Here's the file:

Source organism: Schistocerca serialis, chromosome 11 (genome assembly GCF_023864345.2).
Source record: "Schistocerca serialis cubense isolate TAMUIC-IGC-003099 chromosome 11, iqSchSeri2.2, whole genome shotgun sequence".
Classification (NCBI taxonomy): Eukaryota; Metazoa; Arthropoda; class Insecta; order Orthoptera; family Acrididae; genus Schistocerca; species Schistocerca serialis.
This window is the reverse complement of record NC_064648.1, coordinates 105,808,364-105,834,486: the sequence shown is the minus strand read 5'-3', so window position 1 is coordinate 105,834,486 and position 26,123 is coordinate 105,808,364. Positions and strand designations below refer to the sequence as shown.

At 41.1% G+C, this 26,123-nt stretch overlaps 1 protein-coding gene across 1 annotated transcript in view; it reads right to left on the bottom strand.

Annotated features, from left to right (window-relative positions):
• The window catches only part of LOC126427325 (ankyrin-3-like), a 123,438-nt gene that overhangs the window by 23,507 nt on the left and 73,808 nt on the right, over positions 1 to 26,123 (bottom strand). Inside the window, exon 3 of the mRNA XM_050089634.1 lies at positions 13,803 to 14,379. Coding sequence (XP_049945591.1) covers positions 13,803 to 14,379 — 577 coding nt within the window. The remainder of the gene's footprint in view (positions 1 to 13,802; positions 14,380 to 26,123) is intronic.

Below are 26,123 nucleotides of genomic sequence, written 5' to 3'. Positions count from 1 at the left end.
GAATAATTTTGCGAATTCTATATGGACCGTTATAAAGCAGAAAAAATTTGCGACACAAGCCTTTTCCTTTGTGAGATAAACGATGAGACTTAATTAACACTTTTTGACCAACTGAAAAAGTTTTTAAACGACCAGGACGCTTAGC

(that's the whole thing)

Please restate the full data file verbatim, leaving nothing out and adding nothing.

Source organism: Schistocerca serialis, chromosome 11 (genome assembly GCF_023864345.2).
Source record: "Schistocerca serialis cubense isolate TAMUIC-IGC-003099 chromosome 11, iqSchSeri2.2, whole genome shotgun sequence".
Classification (NCBI taxonomy): Eukaryota; Metazoa; Arthropoda; class Insecta; order Orthoptera; family Acrididae; genus Schistocerca; species Schistocerca serialis.
This window is the reverse complement of record NC_064648.1, coordinates 105,808,364-105,834,486: the sequence shown is the minus strand read 5'-3', so window position 1 is coordinate 105,834,486 and position 26,123 is coordinate 105,808,364. Positions and strand designations below refer to the sequence as shown.

At 41.1% G+C, this 26,123-nt stretch overlaps 1 protein-coding gene across 1 annotated transcript in view; it reads right to left on the bottom strand.

Annotated features, from left to right (window-relative positions):
• The window catches only part of LOC126427325 (ankyrin-3-like), a 123,438-nt gene that overhangs the window by 23,507 nt on the left and 73,808 nt on the right, over positions 1 to 26,123 (bottom strand). Inside the window, exon 3 of the mRNA XM_050089634.1 lies at positions 13,803 to 14,379. Coding sequence (XP_049945591.1) covers positions 13,803 to 14,379 — 577 coding nt within the window. The remainder of the gene's footprint in view (positions 1 to 13,802; positions 14,380 to 26,123) is intronic.

Below are 26,123 nucleotides of genomic sequence, written 5' to 3'. Positions count from 1 at the left end.
GAATAATTTTGCGAATTCTATATGGACCGTTATAAAGCAGAAAAAATTTGCGACACAAGCCTTTTCCTTTGTGAGATAAACGATGAGACTTAATTAACACTTTTTGACCAACTGAAAAAGTTTTTAAACGACCAGGACGCTTAGC